e-infrastructure Roadmap for Open Science in Agriculture

A bibliometric study

The e-ROSA project seeks to build a shared vision of a future sustainable e-infrastructure for research and education in agriculture in order to promote Open Science in this field and as such contribute to addressing related societal challenges. In order to achieve this goal, e-ROSA’s first objective is to bring together the relevant scientific communities and stakeholders and engage them in the process of coelaboration of an ambitious, practical roadmap that provides the basis for the design and implementation of such an e-infrastructure in the years to come.

This website highlights the results of a bibliometric analysis conducted at a global scale in order to identify key scientists and associated research performing organisations (e.g. public research institutes, universities, Research & Development departments of private companies) that work in the field of agricultural data sources and services. If you have any comment or feedback on the bibliometric study, please use the online form.

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Wrasse (Labridae) as cleaner fish in salmonid aquaculture - The Hardangerfjord as a case study


Several species of wrasse (Labridae) are used as cleaner fish to remove salmon lice from farmed Atlantic salmon. We estimated the fishery and use of wrasse in Hardangerfjord. The estimated numbers of labrids used on salmon and rainbow trout farms varied between 86,000 and 251,000 from 2002-2006, but increased to as much as 1.1 million in 2009 and 2010. A total of 93,500 kg (around 1.54 million) labrids were reported landed during 2000-2010. Corkwing wrasse (Symphodus melops) was by far the most important wrasse species: 52% by weight and 56% by number. Ballan wrasse (Labrus bergylta) made up 34% by weight but only 14% by number (due to its larger size). The relative proportion of species between the different sampling locations in the fjord was significantly different, as was the condition factor of some species. Goldsinny wrasse (Ctenolabrus rupestris) had the slowest growth of the labrids in this study, and did not reach the minimum commercial catch size (11 cm) before they were 4-5 years old. Very few goldsinny caught were over that size. Corkwing reach commercial size in 1-2 years. The results of this study indicate that wrasse should be protected during the spawning season. Species such as goldsinny grow so slowly that they will most likely be collected several times in heavily fished areas but discarded because they are smaller than the minimum allowable size. This could be avoided through the use of modified traps with escape routes for undersized fish. This study represents a first step towards establishing a knowledge-based management plan for the wrasse fishery.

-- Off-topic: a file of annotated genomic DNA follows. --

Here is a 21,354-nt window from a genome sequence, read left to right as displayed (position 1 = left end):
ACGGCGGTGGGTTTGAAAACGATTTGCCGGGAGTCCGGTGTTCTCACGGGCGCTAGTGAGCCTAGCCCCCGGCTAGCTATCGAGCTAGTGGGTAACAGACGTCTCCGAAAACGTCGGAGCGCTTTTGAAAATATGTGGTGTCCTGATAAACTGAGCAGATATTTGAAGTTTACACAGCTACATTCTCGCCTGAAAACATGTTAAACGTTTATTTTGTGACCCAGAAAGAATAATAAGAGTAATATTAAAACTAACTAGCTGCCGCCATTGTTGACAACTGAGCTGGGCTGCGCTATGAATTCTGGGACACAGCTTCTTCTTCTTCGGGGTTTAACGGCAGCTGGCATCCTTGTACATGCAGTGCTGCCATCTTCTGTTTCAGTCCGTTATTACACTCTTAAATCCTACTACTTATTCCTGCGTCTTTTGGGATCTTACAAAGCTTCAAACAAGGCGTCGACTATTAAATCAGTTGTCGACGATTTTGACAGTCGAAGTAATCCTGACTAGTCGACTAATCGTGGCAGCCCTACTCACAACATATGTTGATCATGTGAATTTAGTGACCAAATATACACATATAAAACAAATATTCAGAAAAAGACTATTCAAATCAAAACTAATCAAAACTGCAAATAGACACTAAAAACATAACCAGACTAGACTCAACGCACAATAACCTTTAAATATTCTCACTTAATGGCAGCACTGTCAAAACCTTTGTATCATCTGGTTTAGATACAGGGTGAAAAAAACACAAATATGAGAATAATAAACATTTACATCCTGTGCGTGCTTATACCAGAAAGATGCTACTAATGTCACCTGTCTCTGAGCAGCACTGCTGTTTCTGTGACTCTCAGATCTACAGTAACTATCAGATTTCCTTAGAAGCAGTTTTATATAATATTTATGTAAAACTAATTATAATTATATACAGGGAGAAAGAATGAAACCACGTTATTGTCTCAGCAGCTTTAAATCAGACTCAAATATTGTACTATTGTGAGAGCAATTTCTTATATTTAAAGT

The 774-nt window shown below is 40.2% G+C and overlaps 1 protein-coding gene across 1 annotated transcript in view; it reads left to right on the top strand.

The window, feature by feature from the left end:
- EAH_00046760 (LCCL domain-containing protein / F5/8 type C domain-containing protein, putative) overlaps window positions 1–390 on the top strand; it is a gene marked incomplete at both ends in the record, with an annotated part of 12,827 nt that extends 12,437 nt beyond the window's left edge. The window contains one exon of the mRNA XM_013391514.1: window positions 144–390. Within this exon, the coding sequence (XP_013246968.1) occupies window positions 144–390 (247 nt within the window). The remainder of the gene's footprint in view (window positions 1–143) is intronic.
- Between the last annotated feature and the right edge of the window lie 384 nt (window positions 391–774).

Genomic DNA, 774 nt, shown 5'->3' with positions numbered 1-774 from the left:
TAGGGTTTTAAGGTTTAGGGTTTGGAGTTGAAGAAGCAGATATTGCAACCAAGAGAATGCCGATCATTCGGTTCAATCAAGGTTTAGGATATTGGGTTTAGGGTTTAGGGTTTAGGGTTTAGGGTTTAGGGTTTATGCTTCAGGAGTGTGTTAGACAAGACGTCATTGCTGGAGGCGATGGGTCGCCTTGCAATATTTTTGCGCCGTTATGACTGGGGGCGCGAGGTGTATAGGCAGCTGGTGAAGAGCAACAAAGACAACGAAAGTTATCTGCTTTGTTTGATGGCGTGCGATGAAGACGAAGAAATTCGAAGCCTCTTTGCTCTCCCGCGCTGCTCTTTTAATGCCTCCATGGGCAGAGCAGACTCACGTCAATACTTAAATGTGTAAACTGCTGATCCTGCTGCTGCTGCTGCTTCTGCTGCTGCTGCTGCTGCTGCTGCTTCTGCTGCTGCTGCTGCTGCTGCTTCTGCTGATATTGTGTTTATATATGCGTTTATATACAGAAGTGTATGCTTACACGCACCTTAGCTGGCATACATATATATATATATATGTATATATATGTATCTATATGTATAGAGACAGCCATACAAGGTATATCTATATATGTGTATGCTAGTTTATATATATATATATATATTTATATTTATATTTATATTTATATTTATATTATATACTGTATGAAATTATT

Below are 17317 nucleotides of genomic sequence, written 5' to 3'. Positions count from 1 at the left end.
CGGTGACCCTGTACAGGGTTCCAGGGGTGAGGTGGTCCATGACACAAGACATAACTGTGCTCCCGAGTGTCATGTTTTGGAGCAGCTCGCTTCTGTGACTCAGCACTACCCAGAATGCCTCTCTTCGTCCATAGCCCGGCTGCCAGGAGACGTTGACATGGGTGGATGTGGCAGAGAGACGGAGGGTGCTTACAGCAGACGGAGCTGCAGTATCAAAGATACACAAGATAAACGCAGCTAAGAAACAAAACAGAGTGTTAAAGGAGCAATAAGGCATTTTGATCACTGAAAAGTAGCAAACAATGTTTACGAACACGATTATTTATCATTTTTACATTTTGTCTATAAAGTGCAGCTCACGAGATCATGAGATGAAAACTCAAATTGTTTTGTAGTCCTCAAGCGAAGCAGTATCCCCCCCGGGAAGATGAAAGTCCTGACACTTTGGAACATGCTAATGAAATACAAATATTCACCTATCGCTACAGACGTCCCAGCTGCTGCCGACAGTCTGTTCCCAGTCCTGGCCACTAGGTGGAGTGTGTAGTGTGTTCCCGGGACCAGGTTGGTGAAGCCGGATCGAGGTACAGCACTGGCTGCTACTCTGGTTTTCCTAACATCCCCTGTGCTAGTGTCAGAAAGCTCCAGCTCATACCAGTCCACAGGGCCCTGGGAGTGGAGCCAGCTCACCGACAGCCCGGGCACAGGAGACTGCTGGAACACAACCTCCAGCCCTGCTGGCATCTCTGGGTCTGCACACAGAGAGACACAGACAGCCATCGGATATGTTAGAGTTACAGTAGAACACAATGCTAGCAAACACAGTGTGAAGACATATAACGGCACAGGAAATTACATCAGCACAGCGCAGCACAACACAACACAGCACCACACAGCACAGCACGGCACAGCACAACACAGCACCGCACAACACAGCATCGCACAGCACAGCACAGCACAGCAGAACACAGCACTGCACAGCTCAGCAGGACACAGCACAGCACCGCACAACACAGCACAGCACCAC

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    Data keywords
    • knowledge
    • knowledge based
    Agriculture keywords
    • farm
    Data topic
    • semantics
    Document type

    Inappropriate format for Document type, expected simple value but got array, please use list format

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      e-ROSA - e-infrastructure Roadmap for Open Science in Agriculture has received funding from the European Union’s Horizon 2020 research and innovation programme under grant agreement No 730988.
      Disclaimer: The sole responsibility of the material published in this website lies with the authors. The European Union is not responsible for any use that may be made of the information contained therein.